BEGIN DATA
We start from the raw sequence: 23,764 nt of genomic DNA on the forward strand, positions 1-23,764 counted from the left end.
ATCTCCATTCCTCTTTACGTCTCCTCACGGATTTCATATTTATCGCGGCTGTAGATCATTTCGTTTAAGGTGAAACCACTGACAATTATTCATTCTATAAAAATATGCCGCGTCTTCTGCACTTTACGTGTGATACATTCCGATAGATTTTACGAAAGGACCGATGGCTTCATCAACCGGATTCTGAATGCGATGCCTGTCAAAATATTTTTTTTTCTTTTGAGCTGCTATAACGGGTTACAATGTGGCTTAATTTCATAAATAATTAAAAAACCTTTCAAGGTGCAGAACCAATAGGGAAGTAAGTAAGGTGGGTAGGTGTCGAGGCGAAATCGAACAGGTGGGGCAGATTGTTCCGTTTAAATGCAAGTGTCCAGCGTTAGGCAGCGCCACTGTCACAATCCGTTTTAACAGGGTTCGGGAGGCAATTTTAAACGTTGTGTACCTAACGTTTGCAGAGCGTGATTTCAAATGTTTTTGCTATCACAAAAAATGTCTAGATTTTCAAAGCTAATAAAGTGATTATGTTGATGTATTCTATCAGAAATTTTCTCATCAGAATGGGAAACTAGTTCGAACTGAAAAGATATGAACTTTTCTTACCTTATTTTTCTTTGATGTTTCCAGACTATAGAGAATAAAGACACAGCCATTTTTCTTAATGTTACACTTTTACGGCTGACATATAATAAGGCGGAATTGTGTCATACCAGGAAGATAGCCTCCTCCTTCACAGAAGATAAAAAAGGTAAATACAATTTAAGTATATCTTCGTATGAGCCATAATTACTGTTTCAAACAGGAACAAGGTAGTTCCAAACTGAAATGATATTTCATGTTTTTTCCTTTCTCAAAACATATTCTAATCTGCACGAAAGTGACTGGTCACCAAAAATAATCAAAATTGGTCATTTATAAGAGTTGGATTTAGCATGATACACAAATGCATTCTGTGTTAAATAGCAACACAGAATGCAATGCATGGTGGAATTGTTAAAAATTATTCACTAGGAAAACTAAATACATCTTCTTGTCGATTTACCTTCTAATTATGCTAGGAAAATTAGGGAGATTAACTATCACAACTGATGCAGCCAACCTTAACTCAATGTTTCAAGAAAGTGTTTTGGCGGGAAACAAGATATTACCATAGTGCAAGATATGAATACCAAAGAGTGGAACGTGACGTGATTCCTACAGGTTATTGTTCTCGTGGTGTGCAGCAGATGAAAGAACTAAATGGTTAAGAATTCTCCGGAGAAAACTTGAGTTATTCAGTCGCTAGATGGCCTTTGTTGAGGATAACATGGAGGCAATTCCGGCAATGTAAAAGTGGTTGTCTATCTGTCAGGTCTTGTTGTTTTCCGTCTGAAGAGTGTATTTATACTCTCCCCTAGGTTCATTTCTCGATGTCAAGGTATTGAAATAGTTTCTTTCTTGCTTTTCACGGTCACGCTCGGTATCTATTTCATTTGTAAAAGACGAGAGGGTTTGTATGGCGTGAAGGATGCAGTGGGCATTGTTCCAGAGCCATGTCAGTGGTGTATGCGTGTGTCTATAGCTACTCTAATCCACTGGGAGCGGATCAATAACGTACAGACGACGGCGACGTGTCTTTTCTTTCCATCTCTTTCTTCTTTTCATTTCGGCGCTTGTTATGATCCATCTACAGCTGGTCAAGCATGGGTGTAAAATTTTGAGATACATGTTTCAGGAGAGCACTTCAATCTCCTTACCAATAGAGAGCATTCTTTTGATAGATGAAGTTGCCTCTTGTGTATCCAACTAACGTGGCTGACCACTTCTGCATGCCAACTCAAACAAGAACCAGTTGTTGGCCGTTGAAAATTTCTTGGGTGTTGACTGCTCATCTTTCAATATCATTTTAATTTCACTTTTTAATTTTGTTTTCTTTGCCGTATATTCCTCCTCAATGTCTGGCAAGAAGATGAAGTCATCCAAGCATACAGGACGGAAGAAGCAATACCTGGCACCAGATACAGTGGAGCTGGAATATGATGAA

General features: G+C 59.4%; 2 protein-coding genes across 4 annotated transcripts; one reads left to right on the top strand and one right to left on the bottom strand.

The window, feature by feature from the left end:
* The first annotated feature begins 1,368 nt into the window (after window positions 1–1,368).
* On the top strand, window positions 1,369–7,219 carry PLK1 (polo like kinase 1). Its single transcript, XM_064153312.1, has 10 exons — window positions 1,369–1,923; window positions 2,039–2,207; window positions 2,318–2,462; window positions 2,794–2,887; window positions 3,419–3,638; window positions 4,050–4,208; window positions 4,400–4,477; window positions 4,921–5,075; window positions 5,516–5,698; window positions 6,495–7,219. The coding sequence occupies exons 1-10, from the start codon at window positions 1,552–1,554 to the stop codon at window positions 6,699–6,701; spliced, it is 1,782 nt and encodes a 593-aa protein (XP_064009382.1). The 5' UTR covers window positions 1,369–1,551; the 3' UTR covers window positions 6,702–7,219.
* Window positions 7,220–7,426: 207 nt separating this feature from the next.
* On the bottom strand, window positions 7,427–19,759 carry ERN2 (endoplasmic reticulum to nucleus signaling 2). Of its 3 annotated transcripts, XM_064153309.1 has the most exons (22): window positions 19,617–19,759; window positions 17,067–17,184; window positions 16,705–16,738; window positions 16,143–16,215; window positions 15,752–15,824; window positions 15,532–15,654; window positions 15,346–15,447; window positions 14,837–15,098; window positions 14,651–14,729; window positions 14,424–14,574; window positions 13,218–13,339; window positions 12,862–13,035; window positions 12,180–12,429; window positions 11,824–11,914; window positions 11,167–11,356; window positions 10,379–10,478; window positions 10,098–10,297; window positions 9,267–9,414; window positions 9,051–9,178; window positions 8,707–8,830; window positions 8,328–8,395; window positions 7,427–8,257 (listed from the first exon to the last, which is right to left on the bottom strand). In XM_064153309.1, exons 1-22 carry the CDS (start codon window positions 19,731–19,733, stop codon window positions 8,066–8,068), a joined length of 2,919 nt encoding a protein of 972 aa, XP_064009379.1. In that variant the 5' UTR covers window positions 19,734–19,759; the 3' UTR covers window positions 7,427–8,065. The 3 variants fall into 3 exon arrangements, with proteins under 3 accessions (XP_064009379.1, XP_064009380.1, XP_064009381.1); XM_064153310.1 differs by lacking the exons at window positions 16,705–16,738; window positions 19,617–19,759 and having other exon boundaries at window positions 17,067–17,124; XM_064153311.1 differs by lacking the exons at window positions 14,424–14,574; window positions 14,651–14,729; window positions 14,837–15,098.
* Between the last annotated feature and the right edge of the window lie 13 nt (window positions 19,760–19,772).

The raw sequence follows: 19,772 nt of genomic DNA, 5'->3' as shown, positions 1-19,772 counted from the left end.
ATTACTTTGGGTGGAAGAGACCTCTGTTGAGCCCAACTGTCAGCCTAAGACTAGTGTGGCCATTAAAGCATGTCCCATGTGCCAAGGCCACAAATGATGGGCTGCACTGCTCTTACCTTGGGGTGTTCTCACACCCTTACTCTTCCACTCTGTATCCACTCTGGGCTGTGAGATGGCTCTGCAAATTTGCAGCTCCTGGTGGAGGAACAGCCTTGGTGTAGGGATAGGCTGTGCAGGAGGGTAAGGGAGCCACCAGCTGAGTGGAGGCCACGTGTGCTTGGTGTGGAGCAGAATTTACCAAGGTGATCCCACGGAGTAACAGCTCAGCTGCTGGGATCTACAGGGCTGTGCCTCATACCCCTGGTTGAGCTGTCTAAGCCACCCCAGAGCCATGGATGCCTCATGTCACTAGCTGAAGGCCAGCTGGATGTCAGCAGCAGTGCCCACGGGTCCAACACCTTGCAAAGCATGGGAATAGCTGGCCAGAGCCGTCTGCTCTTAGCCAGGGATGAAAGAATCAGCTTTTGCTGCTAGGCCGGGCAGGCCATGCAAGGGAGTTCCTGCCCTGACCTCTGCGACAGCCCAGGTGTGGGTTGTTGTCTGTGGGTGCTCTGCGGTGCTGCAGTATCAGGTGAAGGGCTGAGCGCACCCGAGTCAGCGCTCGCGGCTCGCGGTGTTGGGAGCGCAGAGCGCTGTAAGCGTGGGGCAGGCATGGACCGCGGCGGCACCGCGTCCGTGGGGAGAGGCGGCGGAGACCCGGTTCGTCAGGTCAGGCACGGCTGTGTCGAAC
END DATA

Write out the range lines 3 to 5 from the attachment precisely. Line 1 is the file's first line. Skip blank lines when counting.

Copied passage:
General features: G+C 59.4%; 2 protein-coding genes across 4 annotated transcripts; one reads left to right on the top strand and one right to left on the bottom strand.

The window, feature by feature from the left end:
* The first annotated feature begins 1,368 nt into the window (after window positions 1–1,368).